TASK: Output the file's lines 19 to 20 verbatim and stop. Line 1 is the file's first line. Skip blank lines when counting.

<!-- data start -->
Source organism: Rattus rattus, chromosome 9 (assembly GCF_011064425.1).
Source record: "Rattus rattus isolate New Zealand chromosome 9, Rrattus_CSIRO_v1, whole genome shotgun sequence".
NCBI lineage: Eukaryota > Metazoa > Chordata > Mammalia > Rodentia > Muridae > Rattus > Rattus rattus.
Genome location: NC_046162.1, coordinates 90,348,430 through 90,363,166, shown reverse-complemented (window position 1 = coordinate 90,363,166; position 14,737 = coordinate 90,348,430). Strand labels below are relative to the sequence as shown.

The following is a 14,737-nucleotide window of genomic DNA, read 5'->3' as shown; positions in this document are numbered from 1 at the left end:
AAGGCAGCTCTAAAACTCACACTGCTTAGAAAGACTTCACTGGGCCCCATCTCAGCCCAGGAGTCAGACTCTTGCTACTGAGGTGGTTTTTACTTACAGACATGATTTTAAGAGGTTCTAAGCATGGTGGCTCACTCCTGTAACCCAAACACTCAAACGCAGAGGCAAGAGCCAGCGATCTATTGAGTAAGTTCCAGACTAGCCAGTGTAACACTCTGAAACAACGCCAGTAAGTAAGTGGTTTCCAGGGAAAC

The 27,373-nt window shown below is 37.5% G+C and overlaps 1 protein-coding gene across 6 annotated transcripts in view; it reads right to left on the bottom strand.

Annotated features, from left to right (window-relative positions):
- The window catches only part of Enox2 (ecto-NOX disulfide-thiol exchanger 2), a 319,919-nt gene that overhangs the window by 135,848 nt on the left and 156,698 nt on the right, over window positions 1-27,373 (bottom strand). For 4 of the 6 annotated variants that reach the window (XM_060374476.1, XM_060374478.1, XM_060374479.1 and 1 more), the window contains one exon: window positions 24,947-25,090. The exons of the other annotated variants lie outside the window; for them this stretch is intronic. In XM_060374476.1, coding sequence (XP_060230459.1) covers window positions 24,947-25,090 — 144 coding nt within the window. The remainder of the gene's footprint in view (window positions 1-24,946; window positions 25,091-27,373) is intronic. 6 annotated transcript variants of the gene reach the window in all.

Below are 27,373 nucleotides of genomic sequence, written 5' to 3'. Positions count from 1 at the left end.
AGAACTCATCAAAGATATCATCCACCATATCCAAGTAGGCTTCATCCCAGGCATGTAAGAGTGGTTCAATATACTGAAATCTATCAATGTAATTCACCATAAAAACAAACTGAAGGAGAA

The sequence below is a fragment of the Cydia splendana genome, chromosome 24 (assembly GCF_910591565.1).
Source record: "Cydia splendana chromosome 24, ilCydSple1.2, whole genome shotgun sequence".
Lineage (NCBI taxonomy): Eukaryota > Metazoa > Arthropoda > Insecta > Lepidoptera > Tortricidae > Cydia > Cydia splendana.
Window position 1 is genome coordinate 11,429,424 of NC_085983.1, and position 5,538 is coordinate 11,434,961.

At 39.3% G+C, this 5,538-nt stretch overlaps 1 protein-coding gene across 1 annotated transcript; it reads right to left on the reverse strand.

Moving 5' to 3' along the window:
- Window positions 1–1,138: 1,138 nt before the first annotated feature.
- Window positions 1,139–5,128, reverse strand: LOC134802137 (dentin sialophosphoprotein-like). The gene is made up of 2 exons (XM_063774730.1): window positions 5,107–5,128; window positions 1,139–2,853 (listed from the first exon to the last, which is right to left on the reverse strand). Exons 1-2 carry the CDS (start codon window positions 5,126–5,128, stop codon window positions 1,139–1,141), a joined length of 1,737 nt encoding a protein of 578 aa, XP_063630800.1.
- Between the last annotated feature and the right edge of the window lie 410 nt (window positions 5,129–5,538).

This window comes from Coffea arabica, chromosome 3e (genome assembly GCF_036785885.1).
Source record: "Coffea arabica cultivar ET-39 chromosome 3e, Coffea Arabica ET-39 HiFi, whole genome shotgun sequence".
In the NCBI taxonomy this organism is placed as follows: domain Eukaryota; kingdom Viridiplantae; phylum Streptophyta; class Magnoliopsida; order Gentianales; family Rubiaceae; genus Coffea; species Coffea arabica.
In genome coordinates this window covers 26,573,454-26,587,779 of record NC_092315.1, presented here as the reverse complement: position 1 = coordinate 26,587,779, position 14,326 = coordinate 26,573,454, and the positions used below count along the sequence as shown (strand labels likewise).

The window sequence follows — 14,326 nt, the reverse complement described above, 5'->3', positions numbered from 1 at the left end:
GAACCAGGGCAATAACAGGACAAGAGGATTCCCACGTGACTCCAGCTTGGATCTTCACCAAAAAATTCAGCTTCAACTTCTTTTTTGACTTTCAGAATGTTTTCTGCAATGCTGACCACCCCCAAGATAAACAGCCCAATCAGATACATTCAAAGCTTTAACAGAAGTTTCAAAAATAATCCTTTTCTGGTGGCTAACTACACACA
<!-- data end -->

- Window positions 1,139–5,128, reverse strand: LOC134802137 (dentin sialophosphoprotein-like). The gene is made up of 2 exons (XM_063774730.1): window positions 5,107–5,128; window positions 1,139–2,853 (listed from the first exon to the last, which is right to left on the reverse strand). Exons 1-2 carry the CDS (start codon window positions 5,126–5,128, stop codon window positions 1,139–1,141), a joined length of 1,737 nt encoding a protein of 578 aa, XP_063630800.1.
- Between the last annotated feature and the right edge of the window lie 410 nt (window positions 5,129–5,538).